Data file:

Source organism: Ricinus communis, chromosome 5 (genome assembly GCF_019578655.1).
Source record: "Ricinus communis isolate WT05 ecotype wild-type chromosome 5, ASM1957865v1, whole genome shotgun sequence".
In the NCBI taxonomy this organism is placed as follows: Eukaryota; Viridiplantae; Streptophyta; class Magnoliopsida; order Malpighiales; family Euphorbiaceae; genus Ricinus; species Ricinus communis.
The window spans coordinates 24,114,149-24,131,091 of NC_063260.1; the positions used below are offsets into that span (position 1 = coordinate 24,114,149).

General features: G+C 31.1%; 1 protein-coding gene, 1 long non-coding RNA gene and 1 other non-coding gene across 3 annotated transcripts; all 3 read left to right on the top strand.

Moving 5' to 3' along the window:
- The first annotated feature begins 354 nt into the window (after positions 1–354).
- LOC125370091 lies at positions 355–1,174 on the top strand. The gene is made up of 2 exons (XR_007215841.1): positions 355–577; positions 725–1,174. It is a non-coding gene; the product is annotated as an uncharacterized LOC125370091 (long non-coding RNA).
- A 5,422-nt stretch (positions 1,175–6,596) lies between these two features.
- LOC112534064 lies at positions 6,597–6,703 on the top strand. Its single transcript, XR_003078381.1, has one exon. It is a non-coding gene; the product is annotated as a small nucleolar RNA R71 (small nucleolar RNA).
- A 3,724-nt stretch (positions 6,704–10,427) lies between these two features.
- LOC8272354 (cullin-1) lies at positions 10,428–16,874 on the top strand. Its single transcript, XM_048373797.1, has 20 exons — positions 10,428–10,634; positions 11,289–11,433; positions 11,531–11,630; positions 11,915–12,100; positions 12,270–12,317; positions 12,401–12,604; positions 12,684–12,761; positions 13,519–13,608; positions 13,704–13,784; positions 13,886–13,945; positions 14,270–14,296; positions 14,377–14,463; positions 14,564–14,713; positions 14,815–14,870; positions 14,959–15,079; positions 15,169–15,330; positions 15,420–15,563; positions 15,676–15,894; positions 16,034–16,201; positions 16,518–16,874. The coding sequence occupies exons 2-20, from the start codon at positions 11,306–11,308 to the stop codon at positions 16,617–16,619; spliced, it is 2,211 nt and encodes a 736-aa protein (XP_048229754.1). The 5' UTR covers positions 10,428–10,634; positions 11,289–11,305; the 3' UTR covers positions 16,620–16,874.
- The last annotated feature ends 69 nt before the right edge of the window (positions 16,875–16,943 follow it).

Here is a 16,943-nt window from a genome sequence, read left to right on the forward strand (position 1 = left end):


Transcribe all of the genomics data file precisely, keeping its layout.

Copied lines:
Source organism: Ricinus communis, chromosome 5 (genome assembly GCF_019578655.1).
Source record: "Ricinus communis isolate WT05 ecotype wild-type chromosome 5, ASM1957865v1, whole genome shotgun sequence".
In the NCBI taxonomy this organism is placed as follows: Eukaryota; Viridiplantae; Streptophyta; class Magnoliopsida; order Malpighiales; family Euphorbiaceae; genus Ricinus; species Ricinus communis.
The window spans coordinates 24,114,149-24,131,091 of NC_063260.1; the positions used below are offsets into that span (position 1 = coordinate 24,114,149).

General features: G+C 31.1%; 1 protein-coding gene, 1 long non-coding RNA gene and 1 other non-coding gene across 3 annotated transcripts; all 3 read left to right on the top strand.

Moving 5' to 3' along the window:
- The first annotated feature begins 354 nt into the window (after positions 1–354).
- LOC125370091 lies at positions 355–1,174 on the top strand. The gene is made up of 2 exons (XR_007215841.1): positions 355–577; positions 725–1,174. It is a non-coding gene; the product is annotated as an uncharacterized LOC125370091 (long non-coding RNA).
- A 5,422-nt stretch (positions 1,175–6,596) lies between these two features.
- LOC112534064 lies at positions 6,597–6,703 on the top strand. Its single transcript, XR_003078381.1, has one exon. It is a non-coding gene; the product is annotated as a small nucleolar RNA R71 (small nucleolar RNA).
- A 3,724-nt stretch (positions 6,704–10,427) lies between these two features.
- LOC8272354 (cullin-1) lies at positions 10,428–16,874 on the top strand. Its single transcript, XM_048373797.1, has 20 exons — positions 10,428–10,634; positions 11,289–11,433; positions 11,531–11,630; positions 11,915–12,100; positions 12,270–12,317; positions 12,401–12,604; positions 12,684–12,761; positions 13,519–13,608; positions 13,704–13,784; positions 13,886–13,945; positions 14,270–14,296; positions 14,377–14,463; positions 14,564–14,713; positions 14,815–14,870; positions 14,959–15,079; positions 15,169–15,330; positions 15,420–15,563; positions 15,676–15,894; positions 16,034–16,201; positions 16,518–16,874. The coding sequence occupies exons 2-20, from the start codon at positions 11,306–11,308 to the stop codon at positions 16,617–16,619; spliced, it is 2,211 nt and encodes a 736-aa protein (XP_048229754.1). The 5' UTR covers positions 10,428–10,634; positions 11,289–11,305; the 3' UTR covers positions 16,620–16,874.
- The last annotated feature ends 69 nt before the right edge of the window (positions 16,875–16,943 follow it).

Here is a 16,943-nt window from a genome sequence, read left to right on the forward strand (position 1 = left end):